Agriculture Secretary: Worst Drought in 25 Years
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Secretary of Agriculture Tom Vilsack says the drought that's covering more than half of the continental U.S. will likely result in higher food prices, but added consumers won't notice until 'later this year, first part of next year.' (July 18)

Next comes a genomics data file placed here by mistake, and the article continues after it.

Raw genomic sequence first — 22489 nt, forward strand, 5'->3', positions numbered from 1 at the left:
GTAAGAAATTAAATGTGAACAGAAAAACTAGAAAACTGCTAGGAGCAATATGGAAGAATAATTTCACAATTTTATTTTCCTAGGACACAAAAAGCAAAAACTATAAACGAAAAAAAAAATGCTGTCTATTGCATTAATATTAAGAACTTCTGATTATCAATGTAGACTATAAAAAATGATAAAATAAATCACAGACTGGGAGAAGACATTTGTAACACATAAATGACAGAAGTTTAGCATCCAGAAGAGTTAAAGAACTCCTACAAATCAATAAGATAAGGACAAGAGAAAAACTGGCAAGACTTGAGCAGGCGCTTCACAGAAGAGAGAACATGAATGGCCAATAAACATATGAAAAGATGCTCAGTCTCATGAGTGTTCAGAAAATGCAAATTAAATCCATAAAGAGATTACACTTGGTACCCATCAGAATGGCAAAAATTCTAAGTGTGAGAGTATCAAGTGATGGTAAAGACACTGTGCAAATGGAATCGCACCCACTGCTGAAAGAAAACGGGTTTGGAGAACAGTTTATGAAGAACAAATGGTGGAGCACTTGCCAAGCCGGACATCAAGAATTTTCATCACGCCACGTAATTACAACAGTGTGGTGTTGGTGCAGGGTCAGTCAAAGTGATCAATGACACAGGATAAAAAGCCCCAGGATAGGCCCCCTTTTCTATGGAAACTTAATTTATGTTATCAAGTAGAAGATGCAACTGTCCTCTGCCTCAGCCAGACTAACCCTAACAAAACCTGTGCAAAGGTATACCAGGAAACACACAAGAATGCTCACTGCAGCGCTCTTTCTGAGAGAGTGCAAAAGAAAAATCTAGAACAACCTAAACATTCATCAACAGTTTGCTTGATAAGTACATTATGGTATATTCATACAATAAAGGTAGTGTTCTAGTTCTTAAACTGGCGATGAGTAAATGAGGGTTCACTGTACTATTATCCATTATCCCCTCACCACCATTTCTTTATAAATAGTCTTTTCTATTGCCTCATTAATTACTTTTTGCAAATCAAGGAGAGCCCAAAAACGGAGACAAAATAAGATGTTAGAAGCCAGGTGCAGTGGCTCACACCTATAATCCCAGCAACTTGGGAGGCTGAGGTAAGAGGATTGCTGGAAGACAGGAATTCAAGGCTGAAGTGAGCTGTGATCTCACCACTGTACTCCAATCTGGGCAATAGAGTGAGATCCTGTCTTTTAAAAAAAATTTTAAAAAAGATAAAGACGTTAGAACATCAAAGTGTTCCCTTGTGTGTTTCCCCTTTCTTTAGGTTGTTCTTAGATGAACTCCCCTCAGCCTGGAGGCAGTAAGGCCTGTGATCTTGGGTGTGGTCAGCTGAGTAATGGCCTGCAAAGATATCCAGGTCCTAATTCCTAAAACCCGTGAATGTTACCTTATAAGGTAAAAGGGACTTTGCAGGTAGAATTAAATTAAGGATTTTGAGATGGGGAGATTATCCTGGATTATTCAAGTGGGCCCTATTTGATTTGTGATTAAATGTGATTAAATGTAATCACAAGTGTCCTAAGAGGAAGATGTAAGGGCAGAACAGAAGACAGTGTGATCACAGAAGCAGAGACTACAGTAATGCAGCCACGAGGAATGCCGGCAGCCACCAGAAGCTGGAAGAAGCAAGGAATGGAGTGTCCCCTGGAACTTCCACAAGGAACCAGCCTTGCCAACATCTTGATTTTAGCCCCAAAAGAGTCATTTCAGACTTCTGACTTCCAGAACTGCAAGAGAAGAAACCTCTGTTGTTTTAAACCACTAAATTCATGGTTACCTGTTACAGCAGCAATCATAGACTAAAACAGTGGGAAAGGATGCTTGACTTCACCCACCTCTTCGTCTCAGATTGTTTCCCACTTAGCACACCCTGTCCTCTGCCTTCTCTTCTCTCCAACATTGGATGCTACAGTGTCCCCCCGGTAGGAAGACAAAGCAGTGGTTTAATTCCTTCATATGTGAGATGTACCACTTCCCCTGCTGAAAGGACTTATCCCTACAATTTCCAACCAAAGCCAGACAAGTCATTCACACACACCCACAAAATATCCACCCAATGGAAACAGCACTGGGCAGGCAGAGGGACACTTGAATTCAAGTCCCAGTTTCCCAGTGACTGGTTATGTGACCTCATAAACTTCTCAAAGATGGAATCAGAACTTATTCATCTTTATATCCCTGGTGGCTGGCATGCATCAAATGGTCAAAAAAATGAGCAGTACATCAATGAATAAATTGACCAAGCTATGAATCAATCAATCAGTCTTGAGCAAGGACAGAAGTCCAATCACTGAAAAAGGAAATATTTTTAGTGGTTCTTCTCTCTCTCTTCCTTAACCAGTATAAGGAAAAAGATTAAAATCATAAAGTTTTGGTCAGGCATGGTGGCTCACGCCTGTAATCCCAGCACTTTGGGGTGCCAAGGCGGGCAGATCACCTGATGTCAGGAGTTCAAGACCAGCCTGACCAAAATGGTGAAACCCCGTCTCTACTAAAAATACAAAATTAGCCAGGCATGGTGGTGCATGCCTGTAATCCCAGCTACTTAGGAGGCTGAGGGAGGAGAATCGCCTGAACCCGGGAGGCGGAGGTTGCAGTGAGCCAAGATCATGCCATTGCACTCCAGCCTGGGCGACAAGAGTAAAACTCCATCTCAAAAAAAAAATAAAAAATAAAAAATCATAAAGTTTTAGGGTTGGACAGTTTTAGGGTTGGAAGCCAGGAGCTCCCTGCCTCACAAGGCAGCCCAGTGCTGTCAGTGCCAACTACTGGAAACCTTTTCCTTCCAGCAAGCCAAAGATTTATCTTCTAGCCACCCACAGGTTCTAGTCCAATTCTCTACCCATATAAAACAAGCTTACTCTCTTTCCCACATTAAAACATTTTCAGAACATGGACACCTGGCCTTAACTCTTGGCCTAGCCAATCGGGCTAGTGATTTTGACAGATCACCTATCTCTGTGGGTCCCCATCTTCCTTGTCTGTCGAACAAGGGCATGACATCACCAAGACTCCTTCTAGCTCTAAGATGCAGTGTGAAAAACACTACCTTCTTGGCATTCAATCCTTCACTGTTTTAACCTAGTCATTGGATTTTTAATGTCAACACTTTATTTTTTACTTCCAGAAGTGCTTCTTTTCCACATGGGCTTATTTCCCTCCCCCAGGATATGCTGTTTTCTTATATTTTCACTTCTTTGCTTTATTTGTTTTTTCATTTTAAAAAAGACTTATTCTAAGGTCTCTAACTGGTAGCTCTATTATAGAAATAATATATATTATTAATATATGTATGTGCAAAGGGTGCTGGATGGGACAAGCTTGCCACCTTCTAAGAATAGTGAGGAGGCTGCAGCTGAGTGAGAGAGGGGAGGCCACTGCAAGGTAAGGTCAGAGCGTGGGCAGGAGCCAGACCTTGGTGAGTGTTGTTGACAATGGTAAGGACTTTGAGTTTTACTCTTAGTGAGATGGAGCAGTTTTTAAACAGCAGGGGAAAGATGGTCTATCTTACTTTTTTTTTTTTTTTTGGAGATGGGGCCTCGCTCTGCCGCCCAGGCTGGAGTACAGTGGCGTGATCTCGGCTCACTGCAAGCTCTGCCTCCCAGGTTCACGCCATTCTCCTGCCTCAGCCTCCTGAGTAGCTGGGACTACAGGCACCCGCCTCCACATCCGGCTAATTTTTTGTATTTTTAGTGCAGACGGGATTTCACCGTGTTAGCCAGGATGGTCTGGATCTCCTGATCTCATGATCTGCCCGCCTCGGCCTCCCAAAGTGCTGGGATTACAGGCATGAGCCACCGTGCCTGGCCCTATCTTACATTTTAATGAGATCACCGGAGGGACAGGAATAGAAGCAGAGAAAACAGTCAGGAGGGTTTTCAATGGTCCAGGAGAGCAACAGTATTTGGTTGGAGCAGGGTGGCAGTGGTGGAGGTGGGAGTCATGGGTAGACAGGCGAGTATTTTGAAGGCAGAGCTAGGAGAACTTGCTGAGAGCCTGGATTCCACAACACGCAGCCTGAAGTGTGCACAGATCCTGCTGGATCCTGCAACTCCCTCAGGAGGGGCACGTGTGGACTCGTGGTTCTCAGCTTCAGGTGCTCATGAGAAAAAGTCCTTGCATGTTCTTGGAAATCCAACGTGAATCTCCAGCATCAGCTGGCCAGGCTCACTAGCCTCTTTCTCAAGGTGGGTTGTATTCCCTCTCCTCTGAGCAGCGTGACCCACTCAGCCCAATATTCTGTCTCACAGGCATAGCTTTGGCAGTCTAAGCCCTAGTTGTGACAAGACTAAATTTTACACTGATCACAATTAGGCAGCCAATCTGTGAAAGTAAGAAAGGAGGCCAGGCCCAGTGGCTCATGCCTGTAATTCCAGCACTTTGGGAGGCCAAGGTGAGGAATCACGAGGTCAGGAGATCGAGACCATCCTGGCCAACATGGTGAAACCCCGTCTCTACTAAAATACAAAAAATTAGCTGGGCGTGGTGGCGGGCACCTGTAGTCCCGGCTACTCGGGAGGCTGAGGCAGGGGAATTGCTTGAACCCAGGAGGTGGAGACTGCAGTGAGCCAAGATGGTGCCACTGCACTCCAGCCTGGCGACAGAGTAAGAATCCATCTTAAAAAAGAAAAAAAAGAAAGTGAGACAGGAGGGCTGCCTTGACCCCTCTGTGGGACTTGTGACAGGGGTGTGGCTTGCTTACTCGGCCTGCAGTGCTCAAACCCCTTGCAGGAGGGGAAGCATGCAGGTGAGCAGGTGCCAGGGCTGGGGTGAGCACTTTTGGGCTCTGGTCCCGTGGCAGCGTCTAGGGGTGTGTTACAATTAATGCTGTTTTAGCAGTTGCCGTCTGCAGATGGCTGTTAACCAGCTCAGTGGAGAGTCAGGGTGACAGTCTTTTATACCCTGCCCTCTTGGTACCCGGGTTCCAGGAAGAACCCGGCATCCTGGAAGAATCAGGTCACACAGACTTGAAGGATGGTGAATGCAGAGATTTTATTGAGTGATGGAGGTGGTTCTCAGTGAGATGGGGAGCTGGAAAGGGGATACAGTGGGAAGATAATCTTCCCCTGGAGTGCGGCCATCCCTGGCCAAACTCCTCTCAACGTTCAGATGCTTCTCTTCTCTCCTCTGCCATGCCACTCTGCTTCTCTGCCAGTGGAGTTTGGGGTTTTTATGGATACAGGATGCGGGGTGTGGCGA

[Notes:Dateline: Washington -- July 18, 2012]SOT Tom Vilsack, Secretary of Agriculture: "I did have an opportunity to visit with the President. He is very well informed on the circumstances surrounding a very serious drought, the most serious situation we've probably had in 25 years across the country. 61 percent of the land mass in the United States is currently being characterized as being impacted by this drought. And our hearts go out to the producers, the farm families who are struggling through something that they obviously have no control over and trying to deal with a very difficult circumstance. There's no question that this drought is having an impact on our crops. 78 percent of the corn crop is now in an area designated as drought impacted. 77 percent of the soybeans that are being grown in this country also impacted. It also obviously involves other commodities as well. 38 percent of our corn crop as of today is rated poor to very poor. 30 percent of our soybeans poor to very poor."SOT Tom Vilsack, Secretary of Agriculture: "The question that a lot of folks are asking is what will the impact be on food prices? Because livestock producers will begin the process of potentially reducing the herds in light of higher fee costs, we would anticipate in the short-term actually food prices for beef, poultry, pork may go down a bit, but over time they will rise. We will probably see those higher prices later this year, first part of next year."SOT Tom Vilsack, Secretary of Agriculture: "Crop producers have the ability to utilize crop insurance and for the most part crop insurance will provide historically about 72 percent coverage of yields and revenue loss, but it's the livestock producers that are in the biggest and most troubled situation because they simply don't have any disaster program and there's no such thing as a crop insurance program for livestock producers."SOT Tom Vilsack, Secretary of Agriculture: "Obviously this drought will provide some degree of uncertainty, but the most important thing is for Congress to take action to provide some direction and assistance so that folks know what's going to happen, what kind of protection they're going to have. That certainty is really important. And that' whether they want to got to work of the Food, Farm and Jobs bill, they want to develop a separate disaster program or extension of existing programs, whatever it might be, having that done as soon as possible, will be quite helpful."---------------BC-US--Obama-Drought,129Administration seeks drought help from CongressObama administration seeks drought help from Congress, says disaster worse in 25 yearsEds: APNewsNow. WASHINGTON (AP) _ The Obama administration is calling on Congress to provide assistance to farmers suffering from the worst drought in 25 years. Agriculture Secretary Tom Vilsack says three-fifths of the U.S. land mass and much of the country's corn and soybean crops are affected by the lack of rain. Vilsack met with President Barack Obama Wednesday to discuss a response to the disaster. Vilsack said farmers could get assistance if Congress passes a new farm bill, approves additional disaster programs or provides more flexibility in the availability of credit. Vilsack cautioned consumers about potential price gouging, saying any increase in retail costs would likely come much later. Asked about the role of prayer, Vilsack said "If I had a rain prayer or rain dance I could do, I would do it."(****END****) VIDEO PRODUCER: Nicole Grether---------------------------VIDEO SOURCE: pool-----------------------VIDEO APPROVAL: ----------------------------VIDEO RESTRICTIONS: none ----------------------------------MARKET EMBARGO (S): none--------------------------------